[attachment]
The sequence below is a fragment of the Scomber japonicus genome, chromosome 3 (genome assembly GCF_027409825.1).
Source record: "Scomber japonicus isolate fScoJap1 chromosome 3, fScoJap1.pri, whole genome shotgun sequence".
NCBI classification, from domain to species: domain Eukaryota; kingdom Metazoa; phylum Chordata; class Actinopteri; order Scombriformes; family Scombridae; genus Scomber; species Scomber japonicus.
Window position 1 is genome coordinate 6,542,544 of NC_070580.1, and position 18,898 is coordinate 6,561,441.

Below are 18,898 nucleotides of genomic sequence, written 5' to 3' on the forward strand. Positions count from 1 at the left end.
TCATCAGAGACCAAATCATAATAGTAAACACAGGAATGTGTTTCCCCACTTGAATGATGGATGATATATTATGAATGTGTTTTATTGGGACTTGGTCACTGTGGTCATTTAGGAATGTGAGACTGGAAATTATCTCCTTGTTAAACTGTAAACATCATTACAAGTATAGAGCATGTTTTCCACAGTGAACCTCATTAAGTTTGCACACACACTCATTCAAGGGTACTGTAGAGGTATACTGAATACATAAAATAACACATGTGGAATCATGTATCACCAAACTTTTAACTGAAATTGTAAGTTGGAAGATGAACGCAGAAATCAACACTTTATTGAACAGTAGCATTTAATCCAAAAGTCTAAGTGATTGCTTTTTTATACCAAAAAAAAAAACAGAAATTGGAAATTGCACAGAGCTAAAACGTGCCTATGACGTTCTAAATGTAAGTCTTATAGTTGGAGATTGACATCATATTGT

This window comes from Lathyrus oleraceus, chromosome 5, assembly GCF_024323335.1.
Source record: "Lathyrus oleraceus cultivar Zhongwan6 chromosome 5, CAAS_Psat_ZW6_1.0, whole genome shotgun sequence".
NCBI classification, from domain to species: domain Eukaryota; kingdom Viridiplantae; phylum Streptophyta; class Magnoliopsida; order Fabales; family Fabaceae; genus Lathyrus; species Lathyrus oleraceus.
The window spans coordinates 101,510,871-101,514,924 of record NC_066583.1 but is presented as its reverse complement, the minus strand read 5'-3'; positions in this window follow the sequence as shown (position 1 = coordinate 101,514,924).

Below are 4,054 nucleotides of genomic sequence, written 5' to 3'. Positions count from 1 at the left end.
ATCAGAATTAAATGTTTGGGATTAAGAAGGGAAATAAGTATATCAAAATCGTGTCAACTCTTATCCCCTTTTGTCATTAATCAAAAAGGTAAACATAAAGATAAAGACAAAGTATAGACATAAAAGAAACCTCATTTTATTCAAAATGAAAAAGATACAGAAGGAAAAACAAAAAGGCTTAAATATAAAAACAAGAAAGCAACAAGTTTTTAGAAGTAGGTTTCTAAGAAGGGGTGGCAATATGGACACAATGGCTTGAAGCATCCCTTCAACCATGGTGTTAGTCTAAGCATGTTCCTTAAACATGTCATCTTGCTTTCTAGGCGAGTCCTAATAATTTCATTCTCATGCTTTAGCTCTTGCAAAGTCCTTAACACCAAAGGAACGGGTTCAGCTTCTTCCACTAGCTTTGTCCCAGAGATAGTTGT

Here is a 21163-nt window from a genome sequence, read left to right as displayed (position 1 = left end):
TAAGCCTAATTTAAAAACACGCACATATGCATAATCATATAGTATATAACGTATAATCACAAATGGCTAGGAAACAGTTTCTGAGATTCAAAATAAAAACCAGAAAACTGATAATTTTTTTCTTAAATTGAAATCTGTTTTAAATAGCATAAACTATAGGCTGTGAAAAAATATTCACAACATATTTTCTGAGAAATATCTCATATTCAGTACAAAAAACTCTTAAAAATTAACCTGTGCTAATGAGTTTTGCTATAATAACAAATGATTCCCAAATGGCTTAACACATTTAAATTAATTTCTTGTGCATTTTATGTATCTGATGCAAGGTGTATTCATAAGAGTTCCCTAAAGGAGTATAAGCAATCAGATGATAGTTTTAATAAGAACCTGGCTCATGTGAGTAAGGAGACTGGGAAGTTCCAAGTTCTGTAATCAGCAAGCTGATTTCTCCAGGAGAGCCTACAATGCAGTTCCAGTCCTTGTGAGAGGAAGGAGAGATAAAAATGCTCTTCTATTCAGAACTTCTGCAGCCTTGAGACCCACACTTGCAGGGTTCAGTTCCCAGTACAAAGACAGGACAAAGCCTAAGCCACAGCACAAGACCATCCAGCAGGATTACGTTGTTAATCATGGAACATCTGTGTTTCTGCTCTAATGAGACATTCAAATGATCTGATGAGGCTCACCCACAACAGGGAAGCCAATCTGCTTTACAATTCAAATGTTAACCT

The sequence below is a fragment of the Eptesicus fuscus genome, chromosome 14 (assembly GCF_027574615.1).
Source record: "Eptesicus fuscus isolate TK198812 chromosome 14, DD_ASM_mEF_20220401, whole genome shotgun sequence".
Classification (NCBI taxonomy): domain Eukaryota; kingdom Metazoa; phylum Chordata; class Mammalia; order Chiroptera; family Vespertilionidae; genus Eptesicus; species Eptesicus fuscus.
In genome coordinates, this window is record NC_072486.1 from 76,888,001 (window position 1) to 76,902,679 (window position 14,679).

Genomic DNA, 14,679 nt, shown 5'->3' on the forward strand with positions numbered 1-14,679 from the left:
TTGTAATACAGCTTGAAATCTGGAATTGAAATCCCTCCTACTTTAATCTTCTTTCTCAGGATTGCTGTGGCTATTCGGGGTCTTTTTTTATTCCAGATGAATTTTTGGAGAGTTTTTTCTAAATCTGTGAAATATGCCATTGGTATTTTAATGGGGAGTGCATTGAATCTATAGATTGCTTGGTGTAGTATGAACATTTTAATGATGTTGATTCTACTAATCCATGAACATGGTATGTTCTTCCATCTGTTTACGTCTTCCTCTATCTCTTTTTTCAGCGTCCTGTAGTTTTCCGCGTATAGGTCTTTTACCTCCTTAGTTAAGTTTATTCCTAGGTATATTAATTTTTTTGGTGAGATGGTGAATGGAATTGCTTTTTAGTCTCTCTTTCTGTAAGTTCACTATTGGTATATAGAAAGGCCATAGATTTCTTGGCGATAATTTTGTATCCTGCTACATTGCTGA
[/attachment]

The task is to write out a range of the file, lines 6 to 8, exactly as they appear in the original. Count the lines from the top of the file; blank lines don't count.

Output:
TCATCAGAGACCAAATCATAATAGTAAACACAGGAATGTGTTTCCCCACTTGAATGATGGATGATATATTATGAATGTGTTTTATTGGGACTTGGTCACTGTGGTCATTTAGGAATGTGAGACTGGAAATTATCTCCTTGTTAAACTGTAAACATCATTACAAGTATAGAGCATGTTTTCCACAGTGAACCTCATTAAGTTTGCACACACACTCATTCAAGGGTACTGTAGAGGTATACTGAATACATAAAATAACACATGTGGAATCATGTATCACCAAACTTTTAACTGAAATTGTAAGTTGGAAGATGAACGCAGAAATCAACACTTTATTGAACAGTAGCATTTAATCCAAAAGTCTAAGTGATTGCTTTTTTATACCAAAAAAAAAAACAGAAATTGGAAATTGCACAGAGCTAAAACGTGCCTATGACGTTCTAAATGTAAGTCTTATAGTTGGAGATTGACATCATATTGT

This window comes from Lathyrus oleraceus, chromosome 5, assembly GCF_024323335.1.
Source record: "Lathyrus oleraceus cultivar Zhongwan6 chromosome 5, CAAS_Psat_ZW6_1.0, whole genome shotgun sequence".